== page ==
How Come No One Told Us This?

“Oh my God how come no one told us this?”

The first story I read on Friday was about 18-year old Ashlea Skiles, who got her first credit card during her freshman year of college. After reaching her limit on that card she simply applied for another one to get more buying power. Five years later, by paying her minimum monthly payment, she had six major credit cards, four store credit cards and $10,000 in debt.

When she learned that paying off a $2000 credit card bill making only the minimum payment every month would take 30 years she said, “Oh my God how come no one told us this?”

The second story was about the Disney Company’s decision to release their first PG-13 movie under he Disney name. Previously Disney had released such films under one of their subsidiary labels. Their reasoning was articulated by consultant Peter Sealey, who said, “what Walt Disney had a Norman Rockwell America no longer exists in the 21st century, and Disney is simply acknowledging that reality.”

On the same day I also read a story about Britney Spears dazzling, unprecedented fall from #1 to completely off Forbes’s Top 100 Celebrity List. Then there was the story of a nudist Camp in Florida specializing in a summer camp for kids 11 to 18, sent there by their liberated parents.

These stories sadden me because taken together in the context of 100’s of other stories like them they reveal a generation adrift, falling into ancient traps in the areas of money, fame, sexuality.

Without relieving them of personal responsibility. It is a generation with every reason to ask, “Oh my God how come no one told us this?” The boomer generation is really without excuse because our cultural revolution in the sixties laid the groundwork for today’s “cluelessness.”

Many of us remember the Norman Rockwell America where dads and moms loved each other; where dad worked and mom invested her life in the kids; where common values of honesty, decency, hard work and kindness were the accepted norm as were frugality with money and sexual modesty.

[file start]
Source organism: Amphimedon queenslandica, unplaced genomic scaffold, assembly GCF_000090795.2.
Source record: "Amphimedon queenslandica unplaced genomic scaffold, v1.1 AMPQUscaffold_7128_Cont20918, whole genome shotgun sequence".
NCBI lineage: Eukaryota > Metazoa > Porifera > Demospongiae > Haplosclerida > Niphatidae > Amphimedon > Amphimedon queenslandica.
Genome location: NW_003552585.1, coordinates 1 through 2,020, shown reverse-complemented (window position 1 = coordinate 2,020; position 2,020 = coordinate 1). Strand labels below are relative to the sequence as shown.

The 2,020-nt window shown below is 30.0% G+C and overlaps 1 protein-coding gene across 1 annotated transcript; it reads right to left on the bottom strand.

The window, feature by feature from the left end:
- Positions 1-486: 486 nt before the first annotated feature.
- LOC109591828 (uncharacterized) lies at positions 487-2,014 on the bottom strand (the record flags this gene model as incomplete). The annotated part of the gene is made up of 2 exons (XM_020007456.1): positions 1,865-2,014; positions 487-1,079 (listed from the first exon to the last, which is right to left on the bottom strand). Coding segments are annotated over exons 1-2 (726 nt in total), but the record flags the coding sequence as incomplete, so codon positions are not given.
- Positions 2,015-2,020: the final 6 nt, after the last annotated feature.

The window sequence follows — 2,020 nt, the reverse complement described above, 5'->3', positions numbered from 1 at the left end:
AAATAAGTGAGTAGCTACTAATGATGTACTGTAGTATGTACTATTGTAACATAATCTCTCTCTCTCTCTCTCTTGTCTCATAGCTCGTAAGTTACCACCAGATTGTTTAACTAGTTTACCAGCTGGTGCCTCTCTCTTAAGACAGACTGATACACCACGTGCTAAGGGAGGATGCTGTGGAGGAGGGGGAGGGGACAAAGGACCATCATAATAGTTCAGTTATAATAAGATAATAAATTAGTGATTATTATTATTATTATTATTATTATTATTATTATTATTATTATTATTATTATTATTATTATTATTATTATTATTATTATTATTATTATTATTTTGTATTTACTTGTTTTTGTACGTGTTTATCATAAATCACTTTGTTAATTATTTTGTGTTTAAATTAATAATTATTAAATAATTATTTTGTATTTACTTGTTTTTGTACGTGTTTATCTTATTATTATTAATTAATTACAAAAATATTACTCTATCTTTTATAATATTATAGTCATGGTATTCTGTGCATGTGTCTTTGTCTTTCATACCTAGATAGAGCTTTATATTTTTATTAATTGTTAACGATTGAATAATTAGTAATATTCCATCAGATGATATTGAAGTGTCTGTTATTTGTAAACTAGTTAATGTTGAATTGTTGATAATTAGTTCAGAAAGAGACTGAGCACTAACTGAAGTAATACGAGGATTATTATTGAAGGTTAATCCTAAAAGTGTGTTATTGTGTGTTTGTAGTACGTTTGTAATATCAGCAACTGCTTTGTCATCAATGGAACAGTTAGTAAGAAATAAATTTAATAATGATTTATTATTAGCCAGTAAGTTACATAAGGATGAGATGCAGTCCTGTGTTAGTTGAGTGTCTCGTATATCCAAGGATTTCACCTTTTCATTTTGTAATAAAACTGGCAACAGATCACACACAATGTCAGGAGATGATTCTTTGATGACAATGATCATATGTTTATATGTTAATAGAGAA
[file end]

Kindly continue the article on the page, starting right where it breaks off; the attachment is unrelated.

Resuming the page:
My generation saw the Norman Rockwell world to be a thinly veiled faƒ§ade, beneath which lurked selfish, lusting, greedy, repressed people guilty of sexism, racism and worse. David Lynch captured this in Blue Velvet where as Sean Axmaker says, “David Lynch peeks behind the picket fences of small-town America to reveal a corrupt shadow world of malevolence, sadism, and madness. From the opening shots Lynch turns the Technicolor picture postcard images of middle class homes and tree-lined lanes into a dreamy vision on the edge of nightmare.” The opening shot shows a typical picket fenced, middle class home where a man is mowing a nicely manicured lawn, but then the camera pans underground to reveal the menacing insects and moles burrowing in the fetid, rotting earth.

In exuberance typical of youth, my generation sought to destroy this hypocrisy. Unfortunately, having destroyed the Rockwellian faƒ§ade, all that remained was the dark underbelly portrayed in Lynch’s underground shot, and this was christened as authentic, and since it was not hypocritical, it was deemed good.

And so it is that my generation has passed on to the next generation a lesser vision of humans, one that elevates the worse qualities of man and eliminates the Judeo-Christian aspirations for man’s highest and best.

The next generation has a residual memory, a yearning for something more and better and they ask: “Oh my God how come no one told us this?”

Posted in Staublog, Thoughts in June 21, 2003 by | No Comments »

Leave a Reply

Your email address will not be published.

37 + = 38

More from Staublog